The way the San Diego Workforce Partnership has updated San Diego County’s Eligible Training Provider List (ETPL) has been changing significantly in recent years.
(There is a county-level ETPL, which we maintain, and the state-regulated ETPL, which is maintained by the California EDD.)
Since 2017, we have relied on our research findings to update the county ETPL, which now focuses on training for in-demand occupations in priority sectors. Our research team analyzed employment data from international labor market analytics firm Emsi to provide a list of in-demand and higher in-demand jobs.
Three criteria were used in this determination: Wages (the 2018 self-sufficiency wage for San Diego County being $15.99/hr), projected growth rates and projected number of annual job openings (based on 10-year projections).
We define in-demand and higher in-demand as follows:
- Occupations that have at least a 5.2% growth rate and 69+ annual job openings
- Median employment wage must be at least $15.99/hr
- Must meet the criteria of an in-demand job
- And either
- Occupations that have a projected growth rate of 16.6% or higher, or
- Occupations that are projected to have 676+ annual openings
The in-demand list is updated annually with current data.
In the most recent fiscal year, the Workforce Partnership spent over $2m on individual training accounts (ITAs) through the ETPL and served over 500 participants through 28 accredited providers. Through these policy improvements, we can ensure job seekers are receiving industry-recognized credentials in occupations that are in-demand and lead to self-sufficiency.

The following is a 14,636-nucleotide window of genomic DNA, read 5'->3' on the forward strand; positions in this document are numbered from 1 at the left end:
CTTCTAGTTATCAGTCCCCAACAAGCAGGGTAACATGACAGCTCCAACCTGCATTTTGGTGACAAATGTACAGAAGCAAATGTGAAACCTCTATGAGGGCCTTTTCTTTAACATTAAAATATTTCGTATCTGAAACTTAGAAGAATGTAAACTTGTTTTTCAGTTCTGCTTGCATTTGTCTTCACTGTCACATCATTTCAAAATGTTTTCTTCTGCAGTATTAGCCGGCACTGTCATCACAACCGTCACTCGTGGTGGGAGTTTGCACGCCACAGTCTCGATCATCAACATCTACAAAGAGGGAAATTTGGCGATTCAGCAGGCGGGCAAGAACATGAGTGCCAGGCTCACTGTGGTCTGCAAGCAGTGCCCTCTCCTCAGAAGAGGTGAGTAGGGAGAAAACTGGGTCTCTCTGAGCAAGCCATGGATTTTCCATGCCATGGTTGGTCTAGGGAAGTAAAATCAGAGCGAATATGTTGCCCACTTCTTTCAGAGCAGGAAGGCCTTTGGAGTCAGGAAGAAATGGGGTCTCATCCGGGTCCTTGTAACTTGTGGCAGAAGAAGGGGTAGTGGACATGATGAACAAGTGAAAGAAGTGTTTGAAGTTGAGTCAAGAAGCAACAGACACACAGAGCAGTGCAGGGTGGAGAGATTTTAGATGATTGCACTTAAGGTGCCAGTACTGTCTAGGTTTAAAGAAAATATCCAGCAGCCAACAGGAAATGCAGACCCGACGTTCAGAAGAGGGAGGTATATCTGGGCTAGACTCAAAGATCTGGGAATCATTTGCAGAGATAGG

At the request of the training providers, in July we provided the opportunity to learn about policies and practices in the operation of the ETPL, ITAs and apprenticeship training accounts (ATAs) in a shared, collaborative environment. Over 60 training providers, case managers and staff attended.
For the first time, we included youth service providers in our training because we also want to ensure that young adults are receiving credentials that will assist them with their career goals. The Youth Service Eligible Provider List (YSEPL), still in progress, will be posted to our website in the coming year.
Sessions from the day covered the priority sectors and in-demand occupations, performance metrics and progress reports, ITAs and ATAs, the career centers, CalJOBS technical assistance, equal opportunity, program monitoring and on-the-job training (OJTs).
Attendees also got to network with each other and meet the team at the Workforce Partnership.
“I frequently receive good feedback on our trainings, and since providing these over the past year, the overall operation of the San Diego ETPL has been more efficient,” said Program Specialist Crystal Gunter.
We plan to host an event next year to provide an opportunity for staff from our training providers and career centers to network, and an open house for participants to do training research directly with the training providers.
To learn more about the ETPL, visit workforce.org/etpl.